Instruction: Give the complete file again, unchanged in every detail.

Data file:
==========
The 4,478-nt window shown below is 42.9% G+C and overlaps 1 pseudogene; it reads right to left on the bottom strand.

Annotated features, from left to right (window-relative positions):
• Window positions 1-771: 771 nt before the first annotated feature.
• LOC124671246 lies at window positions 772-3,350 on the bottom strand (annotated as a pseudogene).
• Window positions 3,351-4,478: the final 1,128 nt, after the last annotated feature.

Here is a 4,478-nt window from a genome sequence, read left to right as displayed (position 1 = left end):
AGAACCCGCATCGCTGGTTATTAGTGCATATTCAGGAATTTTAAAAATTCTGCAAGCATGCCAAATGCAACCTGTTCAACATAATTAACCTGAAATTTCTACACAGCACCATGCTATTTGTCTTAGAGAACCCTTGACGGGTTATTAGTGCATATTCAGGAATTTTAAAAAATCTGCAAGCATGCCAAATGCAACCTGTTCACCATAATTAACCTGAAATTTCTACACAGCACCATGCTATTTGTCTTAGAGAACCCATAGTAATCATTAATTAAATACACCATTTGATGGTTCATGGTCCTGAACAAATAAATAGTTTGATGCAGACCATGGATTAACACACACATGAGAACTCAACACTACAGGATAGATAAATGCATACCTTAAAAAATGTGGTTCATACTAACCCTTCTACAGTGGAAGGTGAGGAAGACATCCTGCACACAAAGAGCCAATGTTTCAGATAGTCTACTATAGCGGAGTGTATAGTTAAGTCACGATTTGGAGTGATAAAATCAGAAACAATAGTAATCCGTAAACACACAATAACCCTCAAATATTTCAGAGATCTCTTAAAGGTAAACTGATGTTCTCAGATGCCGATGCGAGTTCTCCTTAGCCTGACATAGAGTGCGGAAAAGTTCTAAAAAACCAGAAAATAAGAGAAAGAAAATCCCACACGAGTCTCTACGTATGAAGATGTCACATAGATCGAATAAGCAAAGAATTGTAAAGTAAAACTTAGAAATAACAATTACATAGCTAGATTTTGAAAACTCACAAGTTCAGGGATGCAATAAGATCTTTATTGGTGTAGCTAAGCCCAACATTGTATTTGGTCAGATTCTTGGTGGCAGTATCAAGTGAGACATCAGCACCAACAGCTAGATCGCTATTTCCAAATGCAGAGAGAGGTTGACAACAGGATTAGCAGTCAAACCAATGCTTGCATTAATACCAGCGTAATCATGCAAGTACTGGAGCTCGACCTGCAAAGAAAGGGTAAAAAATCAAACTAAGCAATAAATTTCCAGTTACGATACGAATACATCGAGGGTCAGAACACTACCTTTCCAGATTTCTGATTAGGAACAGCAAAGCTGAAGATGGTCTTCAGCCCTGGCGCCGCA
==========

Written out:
The 4,478-nt window shown below is 42.9% G+C and overlaps 1 pseudogene; it reads right to left on the bottom strand.

Annotated features, from left to right (window-relative positions):
• Window positions 1-771: 771 nt before the first annotated feature.
• LOC124671246 lies at window positions 772-3,350 on the bottom strand (annotated as a pseudogene).
• Window positions 3,351-4,478: the final 1,128 nt, after the last annotated feature.

Here is a 4,478-nt window from a genome sequence, read left to right as displayed (position 1 = left end):
AGAACCCGCATCGCTGGTTATTAGTGCATATTCAGGAATTTTAAAAATTCTGCAAGCATGCCAAATGCAACCTGTTCAACATAATTAACCTGAAATTTCTACACAGCACCATGCTATTTGTCTTAGAGAACCCTTGACGGGTTATTAGTGCATATTCAGGAATTTTAAAAAATCTGCAAGCATGCCAAATGCAACCTGTTCACCATAATTAACCTGAAATTTCTACACAGCACCATGCTATTTGTCTTAGAGAACCCATAGTAATCATTAATTAAATACACCATTTGATGGTTCATGGTCCTGAACAAATAAATAGTTTGATGCAGACCATGGATTAACACACACATGAGAACTCAACACTACAGGATAGATAAATGCATACCTTAAAAAATGTGGTTCATACTAACCCTTCTACAGTGGAAGGTGAGGAAGACATCCTGCACACAAAGAGCCAATGTTTCAGATAGTCTACTATAGCGGAGTGTATAGTTAAGTCACGATTTGGAGTGATAAAATCAGAAACAATAGTAATCCGTAAACACACAATAACCCTCAAATATTTCAGAGATCTCTTAAAGGTAAACTGATGTTCTCAGATGCCGATGCGAGTTCTCCTTAGCCTGACATAGAGTGCGGAAAAGTTCTAAAAAACCAGAAAATAAGAGAAAGAAAATCCCACACGAGTCTCTACGTATGAAGATGTCACATAGATCGAATAAGCAAAGAATTGTAAAGTAAAACTTAGAAATAACAATTACATAGCTAGATTTTGAAAACTCACAAGTTCAGGGATGCAATAAGATCTTTATTGGTGTAGCTAAGCCCAACATTGTATTTGGTCAGATTCTTGGTGGCAGTATCAAGTGAGACATCAGCACCAACAGCTAGATCGCTATTTCCAAATGCAGAGAGAGGTTGACAACAGGATTAGCAGTCAAACCAATGCTTGCATTAATACCAGCGTAATCATGCAAGTACTGGAGCTCGACCTGCAAAGAAAGGGTAAAAAATCAAACTAAGCAATAAATTTCCAGTTACGATACGAATACATCGAGGGTCAGAACACTACCTTTCCAGATTTCTGATTAGGAACAGCAAAGCTGAAGATGGTCTTCAGCCCTGGCGCCGCA